Near the beginning of his new book, TED impresario Chris Anderson confesses he’s “not naturally a great speaker.” He’s prone to too many ums and you knows, stumbles and grasps for the right word, and can come across as overly earnest.
Nice trick. Revealing your shortcomings at the outset is one of the nuggets of advice he provides in this book – that early displays of vulnerability create a powerful bond with your audience.
Anderson’s TED Talks: The Official TED Guide to Public Speaking is a welcome and long overdue addition to the proliferation of how-to TED books, guides, seminars, workshops and webinars written and led by all manner of coaches and experts. It’s high time we got it straight from the source.
Diffident speaker though he may be, Anderson is a passionate evangelist for the combination of a human being, a stage, and a powerful idea.
It doesn’t have to be a scientific breakthrough, a genius invention, or a complex legal theory. It can be a simple how-to. Or a human insight illustrated with the power of a story. Or a beautiful image that has meaning. Or an event you wish might happen in the future. Or perhaps just a reminder of what matters most in life.
Anderson took over the annual TED ideas conference in 2001 when its founder, the architect and graphic designer Richard Saul Wurman, was on his way out. It took a while for Anderson, a new media entrepreneur, to find his footing, but under his stewardship the conference thrived.
As TED grew, Anderson and his team looked for a way to share some of their growing video content of TED speakers and hit on the idea of of creating a weekly TV show. They shopped it around to TV network executives, who failed to see the point. Over and over they heard: Talking heads make for boring TV.
In the meantime, something else was happening – the internet was exploding. Bandwidth was expanding. And in 2005 a fledgling video website called YouTube burst onto the scene, proving that online video could draw a very large audience indeed.
Inspired by YouTube’s runaway success, Anderson and his team took a gamble in 2006 and posted six TED talks on their ted.com website. The first day they got 10,000 views. In three months they had a million. What was once a gathering for intellectual and cultural elites became a cultural sensation.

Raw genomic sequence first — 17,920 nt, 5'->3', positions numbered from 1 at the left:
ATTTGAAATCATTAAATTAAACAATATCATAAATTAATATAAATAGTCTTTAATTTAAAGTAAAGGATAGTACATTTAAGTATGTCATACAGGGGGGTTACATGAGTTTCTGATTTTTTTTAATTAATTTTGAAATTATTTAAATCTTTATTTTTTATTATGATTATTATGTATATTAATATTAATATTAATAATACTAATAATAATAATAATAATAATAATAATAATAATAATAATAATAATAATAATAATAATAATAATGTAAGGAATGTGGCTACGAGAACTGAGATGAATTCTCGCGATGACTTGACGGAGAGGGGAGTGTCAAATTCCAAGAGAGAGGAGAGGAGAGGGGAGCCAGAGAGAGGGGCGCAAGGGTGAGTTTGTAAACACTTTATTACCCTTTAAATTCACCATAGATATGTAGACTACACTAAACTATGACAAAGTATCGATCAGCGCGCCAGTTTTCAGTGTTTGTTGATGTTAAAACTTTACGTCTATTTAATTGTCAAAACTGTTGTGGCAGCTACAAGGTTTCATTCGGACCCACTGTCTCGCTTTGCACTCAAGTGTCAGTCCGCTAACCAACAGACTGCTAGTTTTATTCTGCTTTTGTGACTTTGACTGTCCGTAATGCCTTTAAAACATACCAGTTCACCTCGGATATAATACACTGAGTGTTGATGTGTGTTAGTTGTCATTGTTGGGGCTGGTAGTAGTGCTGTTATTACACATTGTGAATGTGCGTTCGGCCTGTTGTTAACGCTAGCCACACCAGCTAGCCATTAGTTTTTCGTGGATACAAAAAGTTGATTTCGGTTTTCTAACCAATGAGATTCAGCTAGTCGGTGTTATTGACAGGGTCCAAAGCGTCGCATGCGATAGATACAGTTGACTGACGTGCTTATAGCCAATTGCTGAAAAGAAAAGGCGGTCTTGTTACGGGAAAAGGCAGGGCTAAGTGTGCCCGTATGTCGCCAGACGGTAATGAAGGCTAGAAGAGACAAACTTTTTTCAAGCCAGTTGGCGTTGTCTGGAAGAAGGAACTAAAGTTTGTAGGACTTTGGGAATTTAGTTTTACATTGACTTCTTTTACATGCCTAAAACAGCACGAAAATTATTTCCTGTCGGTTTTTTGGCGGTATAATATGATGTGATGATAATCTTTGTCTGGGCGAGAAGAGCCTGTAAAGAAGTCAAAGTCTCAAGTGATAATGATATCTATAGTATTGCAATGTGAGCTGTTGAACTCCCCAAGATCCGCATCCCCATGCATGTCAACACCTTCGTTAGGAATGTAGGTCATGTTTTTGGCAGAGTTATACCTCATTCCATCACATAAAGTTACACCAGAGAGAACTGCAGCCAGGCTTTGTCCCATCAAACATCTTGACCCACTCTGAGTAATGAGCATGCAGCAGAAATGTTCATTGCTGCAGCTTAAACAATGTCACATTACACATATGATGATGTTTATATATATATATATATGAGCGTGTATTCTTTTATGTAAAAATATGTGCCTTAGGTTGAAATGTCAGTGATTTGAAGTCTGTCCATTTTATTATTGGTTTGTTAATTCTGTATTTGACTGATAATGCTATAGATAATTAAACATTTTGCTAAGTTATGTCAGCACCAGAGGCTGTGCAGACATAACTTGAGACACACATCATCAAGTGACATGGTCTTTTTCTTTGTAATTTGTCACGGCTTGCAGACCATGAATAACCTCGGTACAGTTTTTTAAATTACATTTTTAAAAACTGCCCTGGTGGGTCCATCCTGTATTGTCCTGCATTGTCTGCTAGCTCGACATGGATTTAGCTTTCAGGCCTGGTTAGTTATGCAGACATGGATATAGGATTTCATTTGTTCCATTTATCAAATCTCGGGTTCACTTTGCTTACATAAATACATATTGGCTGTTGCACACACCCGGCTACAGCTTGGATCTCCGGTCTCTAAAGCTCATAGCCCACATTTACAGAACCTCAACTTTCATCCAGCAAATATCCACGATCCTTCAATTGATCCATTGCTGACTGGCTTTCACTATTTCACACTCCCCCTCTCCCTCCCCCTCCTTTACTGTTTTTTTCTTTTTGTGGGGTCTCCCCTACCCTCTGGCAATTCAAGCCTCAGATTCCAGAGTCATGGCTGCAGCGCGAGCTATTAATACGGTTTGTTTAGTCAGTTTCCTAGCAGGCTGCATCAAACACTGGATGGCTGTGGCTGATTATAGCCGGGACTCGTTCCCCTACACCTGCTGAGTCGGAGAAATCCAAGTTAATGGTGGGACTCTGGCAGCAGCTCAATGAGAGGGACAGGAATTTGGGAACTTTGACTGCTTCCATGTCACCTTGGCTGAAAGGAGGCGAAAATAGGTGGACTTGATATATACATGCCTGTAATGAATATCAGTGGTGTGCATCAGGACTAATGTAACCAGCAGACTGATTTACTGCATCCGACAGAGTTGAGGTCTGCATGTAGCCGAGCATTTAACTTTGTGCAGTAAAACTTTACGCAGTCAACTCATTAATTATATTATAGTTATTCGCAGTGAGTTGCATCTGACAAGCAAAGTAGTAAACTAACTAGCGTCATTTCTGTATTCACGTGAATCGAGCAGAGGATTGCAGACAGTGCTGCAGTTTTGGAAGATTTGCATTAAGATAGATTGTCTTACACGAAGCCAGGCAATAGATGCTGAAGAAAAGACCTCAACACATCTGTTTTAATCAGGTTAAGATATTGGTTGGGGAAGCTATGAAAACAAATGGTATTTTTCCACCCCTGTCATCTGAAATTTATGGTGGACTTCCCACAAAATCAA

In 2009 the TED movement took another expansive leap by licensing the format to local communities in the form of TEDx Talks. Now there are tens of thousands of TEDx talks uploaded onto TED’s website.
Not only has the TED phenomenon put a spotlight on some of the world’s best best speaking talent, it’s has upped the game for speakers and presenters and sparked a renaissance in public speaking.
The only thing I can think of that’s played anything like a comparable role in the public speaking world was the influence of Steve Jobs, whose meticulous style, stage presence, and design sensibility have left an enduring impact.
Anderson sees the rise of TED as a sign of the times. With so much of the world’s information at our fingertips, audiences today crave a different sort of knowledge – not narrow and specialized but big picture, authentic and inspirational.
To satisfying our hunger for meaning, speakers must pull back the lens, synthesize, tell powerful stories, and connect.
Anderson knows the majority of his readers will be looking for the secret sauce. How do you succeed on the TED stage?
He obliges with an abundance of practical tips and insights, walking us through the fundamentals of preparation – slide design, rehearsing, and controlling nerves. He has helpful chapters on structure, storytelling, persuasion, and more.
He knows all too well the multitude of things that can go wrong on stage and the varieties of mortification: forgetting your lines, freezing, stuttering, jokes that fall flat, a voice that’s too flat, speaking too slow, speaking too fast (actually that’s not so bad), and all manner of technical snafus.
And what about that inviolable 18-minute time limit? Anderson reveals the secret – it’s “short enough to hold people’s attention .. but long enough to say something that matters.”
He’s certainly right about that: brevity is best.
As a sometime delivery coach with an embarrassing number of public speaking books on my own shelf, I’ve never come across such a lucid, pragmatic discussion of the pros and cons of fully scripting and memorizing your speech – versus creating an outline and speaking more extemporaneously.
One of the pitfalls of the memorization route comes when speakers get their talk down stone cold, and then proceed to deliver it in rote, robotic manner. Anderson calls this “the uncanny valley” – a term taken from computer animation when artificial, humanlike characters come close to seeming real, but not quite close enough. It looks creepy.
That’s not ideal – especially not when the success of a TED talk depends on the deeply felt link between speaker and audience.
Anderson’s advice is to push past the memorized lines, be in the moment, and use your conscious attention to create that transcendent human connection.
Wise advice for all speakers with large ambitions and ideas worth sharing.
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